Comfort: For most riders Burton has some of the most comfortable boots in the market. Hey every foot is different but many find Burton boots very comfortable. Also Burton Imperials have a nice angle in the upper part of the boot that is more in line with the stance you have when snowboarding. It’s similar to an auto cant in the Ion and Hail and reduces fatigue when riding. It’s also not weird or over canted when riding on a canted binding. The 2013 Imperial use to have a little extra padding in the cuff of the liner that caused some pressure until they broke in. The 2014 has a smooth much more comfortable liner this year.
Heel Hold: Most of us here have found that Burton’s heel hold has improved a lot over the years and it’s not that necessary to use J-Bars. Still that option is there but for most this will be fine. If you are one of those riders that have difficulty getting their heels to lock J-Bars might help get this to excellent. Burton’s boots aren’t there Toe to Toe with many double BOA boots but they are pretty close and most will be more than fine with Speed Lace and this boots hold. All of us are.
Adjustability: Double BOA boots might have a little more heel hold but they often overlap and don’t really create separate and lower adjustability. With Speed Lacing from Burton the Upper is completely separate from the lower and they don’t share the ankle. This way you can have the upper be tight and the lower be loose. If you tried that with most Double BOA boots the Ankle would be tight even if the lower was loose. Some don’t care about separate adjustability but for those that do Speed Lace is the call. Also one great thing about the Speed Lace these days is it doesn’t fall apart like it did in years past. Now Speed Lace is getting better to lasting the whole life of the boot. In the early days it might only last 50-100 days before starting to frey and break apart.
Flex Retention: There is a little bit extra articulation in the ankle of the boot this year that will help preserve the flex longer than previous years. That combined with some of the other tech in their liner and shell makes for a longer lasting flex. No boot keeps their original flex but this holds up longer than most. If you ride a lot of days the Burton Imperial 2014 is a great choice.
Response: The Burton Imperial 2014 offers up a little more support and the response feels like it’s a bump closer to excellent. It’s very easy edge to edge and can power most boards. It’s best with moderate to semi-challenging turning boards but we had no problem with all other types as well.
Traction: Hiking in thick soft snow to walking in icy parking lots we haven’t had any issues. Vibram outsoles are outstanding and it’s nice to see this on a $300 boot.
Shock Absorption: This is my one complaint. I felt that the previous Models had better shock absorption. This still has great shock absorption but Burton has been moving more towards the skate shoe feel with all their boots and have been reducing the profile. If you come from a skate background you will love this but if you are like me (a guy who likes to preserve his body) you might not be stoked on it. Still it has more shock absorption than the Ion.
Footprint: Very reduced footprint and Burton has been the leader with this. My size 9 is more like a size 8 on the outside. This doesn’t matter as much for riders with my size boot but it’s a game changer if you are a size 10-11 US boot.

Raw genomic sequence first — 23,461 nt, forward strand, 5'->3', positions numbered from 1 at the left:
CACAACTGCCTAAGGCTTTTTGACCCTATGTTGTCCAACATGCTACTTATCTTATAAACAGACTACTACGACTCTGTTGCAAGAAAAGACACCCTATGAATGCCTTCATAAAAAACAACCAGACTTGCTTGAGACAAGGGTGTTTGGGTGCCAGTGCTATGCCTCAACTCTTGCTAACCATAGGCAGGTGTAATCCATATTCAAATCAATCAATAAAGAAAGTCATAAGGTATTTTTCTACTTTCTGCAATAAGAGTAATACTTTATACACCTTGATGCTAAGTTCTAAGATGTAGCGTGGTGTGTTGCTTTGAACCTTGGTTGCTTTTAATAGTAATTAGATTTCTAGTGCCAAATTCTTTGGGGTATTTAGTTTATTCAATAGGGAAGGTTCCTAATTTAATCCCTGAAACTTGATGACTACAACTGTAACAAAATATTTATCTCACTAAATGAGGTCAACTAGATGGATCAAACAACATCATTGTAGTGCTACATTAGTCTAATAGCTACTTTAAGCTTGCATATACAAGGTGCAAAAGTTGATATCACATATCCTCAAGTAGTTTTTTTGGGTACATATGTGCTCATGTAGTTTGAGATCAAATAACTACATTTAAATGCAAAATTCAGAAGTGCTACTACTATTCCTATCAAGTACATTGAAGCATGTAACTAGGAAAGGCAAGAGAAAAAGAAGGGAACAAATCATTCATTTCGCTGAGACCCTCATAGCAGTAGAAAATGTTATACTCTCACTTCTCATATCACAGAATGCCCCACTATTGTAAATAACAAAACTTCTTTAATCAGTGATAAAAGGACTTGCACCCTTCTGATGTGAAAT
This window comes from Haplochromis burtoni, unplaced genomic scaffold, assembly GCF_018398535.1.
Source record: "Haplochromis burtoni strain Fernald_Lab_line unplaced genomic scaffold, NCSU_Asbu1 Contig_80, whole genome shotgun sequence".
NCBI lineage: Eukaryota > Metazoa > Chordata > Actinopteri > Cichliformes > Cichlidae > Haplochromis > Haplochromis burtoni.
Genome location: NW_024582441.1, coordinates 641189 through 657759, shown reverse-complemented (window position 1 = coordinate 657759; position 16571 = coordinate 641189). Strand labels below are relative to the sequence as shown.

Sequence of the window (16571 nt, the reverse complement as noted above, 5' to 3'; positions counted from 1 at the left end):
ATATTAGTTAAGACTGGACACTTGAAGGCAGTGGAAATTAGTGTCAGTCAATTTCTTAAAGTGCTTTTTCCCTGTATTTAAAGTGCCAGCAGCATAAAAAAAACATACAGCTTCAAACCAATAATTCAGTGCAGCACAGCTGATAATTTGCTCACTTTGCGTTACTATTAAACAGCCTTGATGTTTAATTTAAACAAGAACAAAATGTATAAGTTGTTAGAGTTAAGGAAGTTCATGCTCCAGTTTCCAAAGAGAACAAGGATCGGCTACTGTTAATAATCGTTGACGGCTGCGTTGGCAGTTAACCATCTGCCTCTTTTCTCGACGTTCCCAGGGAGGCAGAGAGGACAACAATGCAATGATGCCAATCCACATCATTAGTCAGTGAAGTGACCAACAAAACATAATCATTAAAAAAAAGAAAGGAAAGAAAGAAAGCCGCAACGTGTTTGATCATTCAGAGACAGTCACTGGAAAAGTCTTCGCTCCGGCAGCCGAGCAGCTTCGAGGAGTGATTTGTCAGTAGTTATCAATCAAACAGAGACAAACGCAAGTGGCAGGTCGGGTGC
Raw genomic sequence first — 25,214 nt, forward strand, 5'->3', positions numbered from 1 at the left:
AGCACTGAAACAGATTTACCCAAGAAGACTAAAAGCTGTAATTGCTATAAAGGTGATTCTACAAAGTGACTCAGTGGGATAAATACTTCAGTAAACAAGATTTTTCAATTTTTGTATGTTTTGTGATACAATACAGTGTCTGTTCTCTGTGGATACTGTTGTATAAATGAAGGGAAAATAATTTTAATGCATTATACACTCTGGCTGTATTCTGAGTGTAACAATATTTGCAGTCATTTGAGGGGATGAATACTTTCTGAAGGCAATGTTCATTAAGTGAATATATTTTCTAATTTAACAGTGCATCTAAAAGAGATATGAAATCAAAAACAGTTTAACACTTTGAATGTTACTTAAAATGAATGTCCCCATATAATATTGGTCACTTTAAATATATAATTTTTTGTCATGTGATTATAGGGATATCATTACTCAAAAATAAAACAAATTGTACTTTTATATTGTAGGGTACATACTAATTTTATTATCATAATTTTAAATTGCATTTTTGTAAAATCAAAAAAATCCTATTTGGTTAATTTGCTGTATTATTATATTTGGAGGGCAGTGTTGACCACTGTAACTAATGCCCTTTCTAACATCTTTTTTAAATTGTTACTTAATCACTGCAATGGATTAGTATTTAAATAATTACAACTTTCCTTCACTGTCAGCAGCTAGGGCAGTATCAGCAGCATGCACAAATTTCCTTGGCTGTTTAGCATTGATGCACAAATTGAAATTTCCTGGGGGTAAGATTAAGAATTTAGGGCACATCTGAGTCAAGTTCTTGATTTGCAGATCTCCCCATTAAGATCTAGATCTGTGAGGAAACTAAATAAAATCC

On & Off Ease: This is really easy. The only boot that is faster are the boots that have a BOA or speed lace on the inside. This is a great balance of speed and exceptional adjust ability.
2013 and Below Burton Imperial Review.
The 2013 Burton Imperial has a lot more articulation in the ankle this year and it’s definitely the call over the older models. There is also a leather version this year so for $59 extra that is a little stiffer you can get that but it’s really close to the regular Imperial There is no real difference in performance. To us comfort can sometimes beat performance but you don’t have to worry about either with the Imperial. It’s a very safe choice.
One quick thing. Either the laces are more durable or the speed lacing was re-designed the last 2 years. Either way, the laces last a lot longer than the older laces.
Flex: It’s on the Aggressive side of medium and for most all mountain riders near perfect. There is is more response than you would think for the flex and that is always nice and it plays well with Stiff to Medium flexing boards well. We’ve even had fun with soft loose boards.
Comfort: Very comfortable except the 2013 model seems to have one little issue. The liner has a little extra padding in top of the ankle that can feel a little uncomfortable at first but after a week or so it packs out a bit. At first I thought it was a problem with the rubber rad pads but after more tinkering I discovered that it was the extra padding in the ankle that was causing the discomfort so disregard the review.
Heel Hold: Great heel hold and you can always put in J-Bars if you need more.
Flex Retention: There is a little articulation at the ankle to keep its flex but not as much as other boots we’ve seen like the SLX with full articulation from spine to ankle.
Response: The response is pretty good for a mid-level Burton boot and borderlines on excellent. It can easily initiate a turn on just about any stiff-flexing board with not too much trouble.
Traction: The imperial has the same Vibram sole and similar sole design as the Driver X so it’s great for hiking in softer snow or climbing steep stuff thanks to the spikes in the toe, but it’s better walking on ice on the way to the lift than the Driver X.
Shock Absorption: Really great cushioning without hindering too much board feel or response. If you want some padding then this is the call over the Ion.
The Imperial is one of those nice compromises in price for a serious all mountain to freeride rider that wants good response and support. If you want a boot that will perform well throughout a solid 100 day season this is one of our favorite choices.